Unbelievable that nationally our Federal Clean Car Standards are being rolled back, contrary to what 90 percent of Americans want.  Clean Car Standards set under the previous administration reduce air pollution, water pollution and climate pollution.  It saves people money by making more efficient cars and that in turn reduces our dependence on oil and makes auto industries more innovative.

Unbelievable that EPA now wants to get rid of landmark scientific research data from the decision-making process.  We need data that document conclusively the links between pollution and public health.

Unbelievable that we’ve reversed course to allow hundreds of coal power plants across the country, which burn close to a billion tons of coal each year. The toxic byproduct—coal ash—ends up in our air and water supply and has been linked to cancer, heart disease, stroke and brain damage. We should strengthen, not weaken, the Clean Air Act.

Unbelievable that the Trump Administration wants to turn our Arctic National Wildlife Refuge (where our migrant seabirds breed) into an oilfield. Instead, we need to keep moving forward with stringent fuel efficiency standards and greater use of alternative energy.

And even more Unbelievable that Florida’s FRACKING BAN bill (HB 237/SB 462) failed because the Speaker of the House, Richard Corcoran, refused to allow a vote in the Florida House of Representatives. Why take a risk ruining our water supply when we are the “Sunshine State” with lots of sun and wind power!

Unbelievable that both the Feds and State have not restored the Everglades, three decades after committing to do so.  They need to meet their 50-50 cost-share commitments.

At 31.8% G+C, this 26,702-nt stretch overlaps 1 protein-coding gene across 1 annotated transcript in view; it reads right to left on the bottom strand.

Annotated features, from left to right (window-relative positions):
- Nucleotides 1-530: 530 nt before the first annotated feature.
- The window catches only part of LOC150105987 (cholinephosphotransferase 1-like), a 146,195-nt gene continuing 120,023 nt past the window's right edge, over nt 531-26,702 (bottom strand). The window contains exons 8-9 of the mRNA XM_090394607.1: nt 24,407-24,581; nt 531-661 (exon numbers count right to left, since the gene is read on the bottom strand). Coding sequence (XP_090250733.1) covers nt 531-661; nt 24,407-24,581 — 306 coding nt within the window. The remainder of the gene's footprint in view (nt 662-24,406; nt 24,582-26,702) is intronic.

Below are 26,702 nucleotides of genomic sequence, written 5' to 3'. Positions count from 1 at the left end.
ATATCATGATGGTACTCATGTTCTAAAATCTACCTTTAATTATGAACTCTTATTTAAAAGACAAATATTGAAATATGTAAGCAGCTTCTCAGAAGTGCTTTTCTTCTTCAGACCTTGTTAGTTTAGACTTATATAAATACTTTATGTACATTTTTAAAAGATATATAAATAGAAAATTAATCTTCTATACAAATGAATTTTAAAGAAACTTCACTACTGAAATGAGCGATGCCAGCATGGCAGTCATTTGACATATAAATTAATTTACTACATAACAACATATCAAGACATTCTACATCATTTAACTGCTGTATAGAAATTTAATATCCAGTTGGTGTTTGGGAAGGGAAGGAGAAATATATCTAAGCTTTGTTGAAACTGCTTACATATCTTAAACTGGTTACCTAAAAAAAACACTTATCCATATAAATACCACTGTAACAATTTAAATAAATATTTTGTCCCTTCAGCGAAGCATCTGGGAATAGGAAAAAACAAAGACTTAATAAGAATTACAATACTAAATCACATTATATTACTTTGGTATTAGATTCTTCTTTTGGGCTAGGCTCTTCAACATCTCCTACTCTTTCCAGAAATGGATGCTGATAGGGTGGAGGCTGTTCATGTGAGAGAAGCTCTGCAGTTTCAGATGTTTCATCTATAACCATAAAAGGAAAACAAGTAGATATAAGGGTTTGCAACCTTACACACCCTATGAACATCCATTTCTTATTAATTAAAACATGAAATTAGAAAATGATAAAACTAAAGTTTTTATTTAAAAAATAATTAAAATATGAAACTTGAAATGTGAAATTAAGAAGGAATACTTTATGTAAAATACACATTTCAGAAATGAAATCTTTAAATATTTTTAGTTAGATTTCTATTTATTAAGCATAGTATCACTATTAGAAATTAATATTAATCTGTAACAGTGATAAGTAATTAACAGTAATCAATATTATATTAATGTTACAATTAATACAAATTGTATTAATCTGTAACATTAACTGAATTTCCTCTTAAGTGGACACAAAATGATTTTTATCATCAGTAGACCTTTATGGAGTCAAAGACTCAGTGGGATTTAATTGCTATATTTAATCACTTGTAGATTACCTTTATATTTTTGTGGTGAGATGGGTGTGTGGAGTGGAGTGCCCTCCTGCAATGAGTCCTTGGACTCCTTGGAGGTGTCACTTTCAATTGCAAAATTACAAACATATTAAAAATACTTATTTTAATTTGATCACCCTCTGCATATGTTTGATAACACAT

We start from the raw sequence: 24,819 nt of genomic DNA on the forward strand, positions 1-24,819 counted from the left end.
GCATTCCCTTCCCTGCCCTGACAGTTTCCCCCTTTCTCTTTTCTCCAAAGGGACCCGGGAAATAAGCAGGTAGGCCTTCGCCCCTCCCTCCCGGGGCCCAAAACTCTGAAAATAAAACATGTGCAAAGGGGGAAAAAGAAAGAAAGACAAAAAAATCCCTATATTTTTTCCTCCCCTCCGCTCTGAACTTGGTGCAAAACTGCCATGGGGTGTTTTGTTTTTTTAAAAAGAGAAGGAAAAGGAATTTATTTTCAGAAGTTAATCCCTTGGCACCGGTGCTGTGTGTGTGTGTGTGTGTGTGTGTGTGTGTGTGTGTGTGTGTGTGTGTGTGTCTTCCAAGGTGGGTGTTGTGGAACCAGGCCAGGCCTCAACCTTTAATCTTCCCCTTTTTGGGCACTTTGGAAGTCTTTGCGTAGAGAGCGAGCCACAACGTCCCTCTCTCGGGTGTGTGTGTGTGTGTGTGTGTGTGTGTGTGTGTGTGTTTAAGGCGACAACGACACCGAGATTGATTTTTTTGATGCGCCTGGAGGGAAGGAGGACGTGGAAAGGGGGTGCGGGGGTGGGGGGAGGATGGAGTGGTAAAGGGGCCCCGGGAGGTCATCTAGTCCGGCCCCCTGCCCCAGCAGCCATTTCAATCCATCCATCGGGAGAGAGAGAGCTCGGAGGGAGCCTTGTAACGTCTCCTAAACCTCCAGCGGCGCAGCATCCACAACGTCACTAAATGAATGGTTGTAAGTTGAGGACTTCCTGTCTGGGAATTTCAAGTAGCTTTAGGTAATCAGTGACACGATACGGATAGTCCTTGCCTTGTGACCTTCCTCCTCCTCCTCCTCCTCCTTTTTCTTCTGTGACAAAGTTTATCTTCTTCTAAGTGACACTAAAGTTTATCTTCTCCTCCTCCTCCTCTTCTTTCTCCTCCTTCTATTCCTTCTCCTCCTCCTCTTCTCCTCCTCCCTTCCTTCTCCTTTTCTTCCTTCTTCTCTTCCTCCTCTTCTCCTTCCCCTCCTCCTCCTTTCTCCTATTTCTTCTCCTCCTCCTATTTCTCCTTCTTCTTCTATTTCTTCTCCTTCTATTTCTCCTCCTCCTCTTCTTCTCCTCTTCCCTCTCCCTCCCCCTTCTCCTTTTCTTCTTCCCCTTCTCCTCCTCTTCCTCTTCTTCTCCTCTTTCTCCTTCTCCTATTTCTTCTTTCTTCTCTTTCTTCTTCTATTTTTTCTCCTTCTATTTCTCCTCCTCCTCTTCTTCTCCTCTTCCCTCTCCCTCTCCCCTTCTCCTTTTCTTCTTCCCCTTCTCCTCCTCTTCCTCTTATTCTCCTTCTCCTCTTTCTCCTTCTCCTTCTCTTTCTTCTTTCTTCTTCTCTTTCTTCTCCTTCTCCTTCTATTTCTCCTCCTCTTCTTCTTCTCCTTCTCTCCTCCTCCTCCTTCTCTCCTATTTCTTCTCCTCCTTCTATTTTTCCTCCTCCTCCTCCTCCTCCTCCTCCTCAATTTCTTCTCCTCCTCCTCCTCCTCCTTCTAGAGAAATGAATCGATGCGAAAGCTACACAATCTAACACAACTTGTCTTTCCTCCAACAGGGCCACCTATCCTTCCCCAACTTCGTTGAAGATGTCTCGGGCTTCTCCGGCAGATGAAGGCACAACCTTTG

Unbelievable that Bethel Creek and our Indian River Lagoon are polluted by fertilizers, septic tanks, and now broken sewage pipes.  Let’s get Homeowner Associations to advocate removing 50% of all lawn grass, plant native plants, and get on the county and city sewer and/or hybrid systems immediately.  A key to the effectiveness of the ordinance is education of the public and providing tools that are readily available to help landowners design native landscapes. Single-family landowners need to be aware of the benefits of native landscaping, the types of native plants that are appropriate to their particular area, and the landscape practices they should use. The Moorings, formerly with one of the highest levels of Nitrogen, leads the way with many residents now removing sod and planting natives.  Every house needs to plant one native tree.

We may lose 314 bird species, nearly half in the next 50 years. We can set an example in our county by planting the plants needed by our birds and butterflies if we want to help them from going extinct. Call on county and city leaders to make a plan to require and help fund a countywide sewage plan for all new developments to connect to it and prevent polluting runoff.

Unbelievable that we are misusing RoundUp (glyphosate) like we did DDT. Our bees are disappearing. Genetically engineered, herbicide-tolerant levels in corn, soybeans, canola, and alfalfa crops have increased the volume of glyphosate-based herbicides 100-fold.  The World Health Organization (“WHO”) recently concluded glyphosate is found in our food and is “probably carcinogenic to humans”  (J.P. Myers, et al., 2016 Environmental Health 15:19). We need to stop applying RoundUp and its related chemicals to our lawns, fields, canals, and waterways.

Unbelievable that there are 67 Environmental Rules on the Way Out Under Trump
https://www.nytimes.com/interactive/2017/10/05/climate/trump-environment-rules-reversed.html
.  The list shows dozens of environmental policies that the Trump administration has targeted, often in an effort to ease burdens on the fossil fuel industry.

To end on a positive note and be Bee-lievable, many thanks to Bill Loftus and Bob Montanaro for organizing our field trips, and Donna Halleran, Jim Shea, Ken Gonyo, Barbara Riebe, Steve Goff, Diane Morgan, Nancy Soucy, Felicity Rask, Bill and Becky Loftus, Caroyln Cimino, George Thomas, Douglas Sutherland, David Simpson, Rody Johnson, Will Johnson, George Glenn, Jr., David Heuberger, Karen Schuster, and Tim Towles for leading field trips to show folks some wonderful places to still observe birds and wildlife.

< < < previous page - - - - Hoot Archive - - - - next page > > >